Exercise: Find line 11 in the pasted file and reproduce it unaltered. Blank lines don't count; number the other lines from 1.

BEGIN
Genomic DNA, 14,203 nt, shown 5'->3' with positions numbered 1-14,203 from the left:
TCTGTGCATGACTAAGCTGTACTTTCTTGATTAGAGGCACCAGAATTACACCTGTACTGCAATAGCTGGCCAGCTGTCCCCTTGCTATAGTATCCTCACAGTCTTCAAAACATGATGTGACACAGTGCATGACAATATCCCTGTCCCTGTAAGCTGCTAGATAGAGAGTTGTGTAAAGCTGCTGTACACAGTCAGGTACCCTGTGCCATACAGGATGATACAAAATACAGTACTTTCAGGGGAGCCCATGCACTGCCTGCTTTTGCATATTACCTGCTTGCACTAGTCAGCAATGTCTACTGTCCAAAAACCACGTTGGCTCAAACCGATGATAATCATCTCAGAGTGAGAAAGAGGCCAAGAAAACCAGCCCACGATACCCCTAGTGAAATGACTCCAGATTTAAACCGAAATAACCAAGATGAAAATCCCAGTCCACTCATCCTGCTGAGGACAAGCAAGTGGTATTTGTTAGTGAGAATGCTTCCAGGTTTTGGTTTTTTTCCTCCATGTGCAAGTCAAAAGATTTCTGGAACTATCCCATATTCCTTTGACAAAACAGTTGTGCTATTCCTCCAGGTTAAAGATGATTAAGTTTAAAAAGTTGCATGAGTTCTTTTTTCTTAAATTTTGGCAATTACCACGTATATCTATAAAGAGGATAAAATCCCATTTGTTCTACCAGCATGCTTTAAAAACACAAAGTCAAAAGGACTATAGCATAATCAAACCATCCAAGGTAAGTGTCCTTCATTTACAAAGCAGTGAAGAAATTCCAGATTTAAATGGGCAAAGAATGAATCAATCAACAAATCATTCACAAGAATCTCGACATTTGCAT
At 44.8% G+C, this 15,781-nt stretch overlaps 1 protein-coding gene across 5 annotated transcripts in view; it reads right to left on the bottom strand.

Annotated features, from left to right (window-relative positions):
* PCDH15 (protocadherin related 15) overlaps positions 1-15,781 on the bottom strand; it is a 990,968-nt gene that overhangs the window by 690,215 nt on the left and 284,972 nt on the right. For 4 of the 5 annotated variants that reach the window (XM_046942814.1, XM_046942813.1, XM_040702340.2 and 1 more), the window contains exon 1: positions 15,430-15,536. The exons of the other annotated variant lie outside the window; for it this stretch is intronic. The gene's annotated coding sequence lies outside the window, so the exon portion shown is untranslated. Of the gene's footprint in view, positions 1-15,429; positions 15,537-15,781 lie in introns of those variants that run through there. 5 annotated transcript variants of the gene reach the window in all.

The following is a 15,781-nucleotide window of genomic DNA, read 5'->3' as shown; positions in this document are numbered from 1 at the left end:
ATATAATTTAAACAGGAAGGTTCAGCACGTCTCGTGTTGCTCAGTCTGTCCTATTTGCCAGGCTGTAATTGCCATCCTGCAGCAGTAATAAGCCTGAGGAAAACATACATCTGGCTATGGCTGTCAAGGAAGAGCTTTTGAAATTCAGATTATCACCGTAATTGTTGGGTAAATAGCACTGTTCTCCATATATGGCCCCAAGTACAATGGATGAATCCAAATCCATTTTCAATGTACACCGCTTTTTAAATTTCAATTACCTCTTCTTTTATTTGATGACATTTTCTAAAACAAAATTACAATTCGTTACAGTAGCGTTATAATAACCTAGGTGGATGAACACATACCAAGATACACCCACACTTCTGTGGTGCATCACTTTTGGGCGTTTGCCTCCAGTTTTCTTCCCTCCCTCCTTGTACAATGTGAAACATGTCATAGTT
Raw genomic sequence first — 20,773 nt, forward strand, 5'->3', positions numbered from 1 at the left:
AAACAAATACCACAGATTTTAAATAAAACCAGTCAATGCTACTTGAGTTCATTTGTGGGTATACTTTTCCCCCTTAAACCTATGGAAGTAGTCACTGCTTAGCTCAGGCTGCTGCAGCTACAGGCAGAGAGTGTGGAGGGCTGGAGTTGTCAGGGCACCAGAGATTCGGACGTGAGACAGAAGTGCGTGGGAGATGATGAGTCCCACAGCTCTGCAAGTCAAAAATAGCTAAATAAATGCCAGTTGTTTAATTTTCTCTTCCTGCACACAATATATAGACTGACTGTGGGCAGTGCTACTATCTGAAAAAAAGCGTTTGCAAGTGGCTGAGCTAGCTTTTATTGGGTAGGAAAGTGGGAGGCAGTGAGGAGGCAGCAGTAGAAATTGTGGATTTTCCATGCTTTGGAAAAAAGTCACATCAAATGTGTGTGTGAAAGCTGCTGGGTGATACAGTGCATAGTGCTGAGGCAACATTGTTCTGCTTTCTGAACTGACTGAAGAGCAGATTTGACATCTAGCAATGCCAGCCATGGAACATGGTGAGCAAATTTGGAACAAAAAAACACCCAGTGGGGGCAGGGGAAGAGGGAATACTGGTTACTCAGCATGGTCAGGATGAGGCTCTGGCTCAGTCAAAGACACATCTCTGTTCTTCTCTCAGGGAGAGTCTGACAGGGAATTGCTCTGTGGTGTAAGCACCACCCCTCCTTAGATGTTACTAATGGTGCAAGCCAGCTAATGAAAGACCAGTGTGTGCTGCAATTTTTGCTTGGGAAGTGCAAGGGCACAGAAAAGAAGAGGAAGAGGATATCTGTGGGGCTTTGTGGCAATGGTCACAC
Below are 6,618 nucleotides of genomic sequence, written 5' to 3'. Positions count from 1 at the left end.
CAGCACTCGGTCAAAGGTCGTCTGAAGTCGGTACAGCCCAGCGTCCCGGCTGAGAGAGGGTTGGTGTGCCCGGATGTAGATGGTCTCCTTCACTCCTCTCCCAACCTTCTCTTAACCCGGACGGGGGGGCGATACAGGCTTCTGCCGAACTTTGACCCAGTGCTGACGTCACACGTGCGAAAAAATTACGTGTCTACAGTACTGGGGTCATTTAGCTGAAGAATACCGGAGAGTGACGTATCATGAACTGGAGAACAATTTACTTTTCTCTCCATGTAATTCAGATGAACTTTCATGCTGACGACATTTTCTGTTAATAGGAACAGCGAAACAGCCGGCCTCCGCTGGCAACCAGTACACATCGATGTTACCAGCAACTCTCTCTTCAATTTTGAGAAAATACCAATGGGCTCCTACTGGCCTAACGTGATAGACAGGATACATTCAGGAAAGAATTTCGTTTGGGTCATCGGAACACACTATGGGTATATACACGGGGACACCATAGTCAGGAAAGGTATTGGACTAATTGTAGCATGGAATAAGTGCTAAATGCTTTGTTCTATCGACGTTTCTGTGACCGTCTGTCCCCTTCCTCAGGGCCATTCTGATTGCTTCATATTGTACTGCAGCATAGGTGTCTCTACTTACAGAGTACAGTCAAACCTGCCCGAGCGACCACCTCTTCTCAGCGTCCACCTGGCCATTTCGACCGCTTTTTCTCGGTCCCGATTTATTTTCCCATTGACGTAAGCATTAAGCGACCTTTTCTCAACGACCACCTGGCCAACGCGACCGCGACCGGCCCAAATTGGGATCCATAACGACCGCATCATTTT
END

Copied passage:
CAGCACTCGGTCAAAGGTCGTCTGAAGTCGGTACAGCCCAGCGTCCCGGCTGAGAGAGGGTTGGTGTGCCCGGATGTAGATGGTCTCCTTCACTCCTCTCCCAACCTTCTCTTAACCCGGACGGGGGGGCGATACAGGCTTCTGCCGAACTTTGACCCAGTGCTGACGTCACACGTGCGAAAAAATTACGTGTCTACAGTACTGGGGTCATTTAGCTGAAGAATACCGGAGAGTGACGTATCATGAACTGGAGAACAATTTACTTTTCTCTCCATGTAATTCAGATGAACTTTCATGCTGACGACATTTTCTGTTAATAGGAACAGCGAAACAGCCGGCCTCCGCTGGCAACCAGTACACATCGATGTTACCAGCAACTCTCTCTTCAATTTTGAGAAAATACCAATGGGCTCCTACTGGCCTAACGTGATAGACAGGATACATTCAGGAAAGAATTTCGTTTGGGTCATCGGAACACACTATGGGTATATACACGGGGACACCATAGTCAGGAAAGGTATTGGACTAATTGTAGCATGGAATAAGTGCTAAATGCTTTGTTCTATCGACGTTTCTGTGACCGTCTGTCCCCTTCCTCAGGGCCATTCTGATTGCTTCATATTGTACTGCAGCATAGGTGTCTCTACTTACAGAGTACAGTCAAACCTGCCCGAGCGACCACCTCTTCTCAGCGTCCACCTGGCCATTTCGACCGCTTTTTCTCGGTCCCGATTTATTTTCCCATTGACGTAAGCATTAAGCGACCTTTTCTCAACGACCACCTGGCCAACGCGACCGCGACCGGCCCAAATTGGGATCCATAACGACCGCATCATTTT